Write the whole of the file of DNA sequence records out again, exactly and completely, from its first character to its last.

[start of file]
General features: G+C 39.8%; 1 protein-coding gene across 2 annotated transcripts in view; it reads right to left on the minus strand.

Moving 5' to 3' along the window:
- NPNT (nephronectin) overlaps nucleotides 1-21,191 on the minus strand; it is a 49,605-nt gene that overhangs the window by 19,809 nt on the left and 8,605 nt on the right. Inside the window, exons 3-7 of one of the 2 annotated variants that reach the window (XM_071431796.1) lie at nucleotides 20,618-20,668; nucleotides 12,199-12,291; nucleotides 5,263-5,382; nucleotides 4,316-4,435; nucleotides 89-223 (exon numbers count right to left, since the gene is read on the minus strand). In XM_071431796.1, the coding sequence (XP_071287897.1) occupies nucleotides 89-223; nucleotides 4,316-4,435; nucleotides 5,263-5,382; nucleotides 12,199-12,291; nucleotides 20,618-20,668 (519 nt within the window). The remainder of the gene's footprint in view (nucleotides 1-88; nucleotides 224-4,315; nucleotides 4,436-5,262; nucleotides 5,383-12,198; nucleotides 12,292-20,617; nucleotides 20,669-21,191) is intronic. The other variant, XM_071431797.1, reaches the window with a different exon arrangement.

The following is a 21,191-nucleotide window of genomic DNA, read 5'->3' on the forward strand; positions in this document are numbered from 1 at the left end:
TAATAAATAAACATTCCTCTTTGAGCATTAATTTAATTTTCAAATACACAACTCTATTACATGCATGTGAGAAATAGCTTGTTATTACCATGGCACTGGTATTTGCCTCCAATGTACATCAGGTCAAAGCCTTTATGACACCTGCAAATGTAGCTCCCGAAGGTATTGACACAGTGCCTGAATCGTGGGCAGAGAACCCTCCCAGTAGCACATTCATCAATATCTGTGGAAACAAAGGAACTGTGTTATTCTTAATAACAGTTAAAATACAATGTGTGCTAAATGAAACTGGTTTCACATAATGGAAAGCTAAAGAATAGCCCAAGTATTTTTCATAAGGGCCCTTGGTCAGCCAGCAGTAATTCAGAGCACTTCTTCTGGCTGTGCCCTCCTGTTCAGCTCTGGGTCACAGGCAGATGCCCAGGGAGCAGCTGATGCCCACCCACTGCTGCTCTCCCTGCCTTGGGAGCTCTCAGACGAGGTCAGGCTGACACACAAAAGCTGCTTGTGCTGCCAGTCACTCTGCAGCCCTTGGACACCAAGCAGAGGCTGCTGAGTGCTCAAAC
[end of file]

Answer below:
General features: G+C 39.8%; 1 protein-coding gene across 2 annotated transcripts in view; it reads right to left on the minus strand.

Moving 5' to 3' along the window:
- NPNT (nephronectin) overlaps nucleotides 1-21,191 on the minus strand; it is a 49,605-nt gene that overhangs the window by 19,809 nt on the left and 8,605 nt on the right. Inside the window, exons 3-7 of one of the 2 annotated variants that reach the window (XM_071431796.1) lie at nucleotides 20,618-20,668; nucleotides 12,199-12,291; nucleotides 5,263-5,382; nucleotides 4,316-4,435; nucleotides 89-223 (exon numbers count right to left, since the gene is read on the minus strand). In XM_071431796.1, the coding sequence (XP_071287897.1) occupies nucleotides 89-223; nucleotides 4,316-4,435; nucleotides 5,263-5,382; nucleotides 12,199-12,291; nucleotides 20,618-20,668 (519 nt within the window). The remainder of the gene's footprint in view (nucleotides 1-88; nucleotides 224-4,315; nucleotides 4,436-5,262; nucleotides 5,383-12,198; nucleotides 12,292-20,617; nucleotides 20,669-21,191) is intronic. The other variant, XM_071431797.1, reaches the window with a different exon arrangement.

The following is a 21,191-nucleotide window of genomic DNA, read 5'->3' on the forward strand; positions in this document are numbered from 1 at the left end:
TAATAAATAAACATTCCTCTTTGAGCATTAATTTAATTTTCAAATACACAACTCTATTACATGCATGTGAGAAATAGCTTGTTATTACCATGGCACTGGTATTTGCCTCCAATGTACATCAGGTCAAAGCCTTTATGACACCTGCAAATGTAGCTCCCGAAGGTATTGACACAGTGCCTGAATCGTGGGCAGAGAACCCTCCCAGTAGCACATTCATCAATATCTGTGGAAACAAAGGAACTGTGTTATTCTTAATAACAGTTAAAATACAATGTGTGCTAAATGAAACTGGTTTCACATAATGGAAAGCTAAAGAATAGCCCAAGTATTTTTCATAAGGGCCCTTGGTCAGCCAGCAGTAATTCAGAGCACTTCTTCTGGCTGTGCCCTCCTGTTCAGCTCTGGGTCACAGGCAGATGCCCAGGGAGCAGCTGATGCCCACCCACTGCTGCTCTCCCTGCCTTGGGAGCTCTCAGACGAGGTCAGGCTGACACACAAAAGCTGCTTGTGCTGCCAGTCACTCTGCAGCCCTTGGACACCAAGCAGAGGCTGCTGAGTGCTCAAAC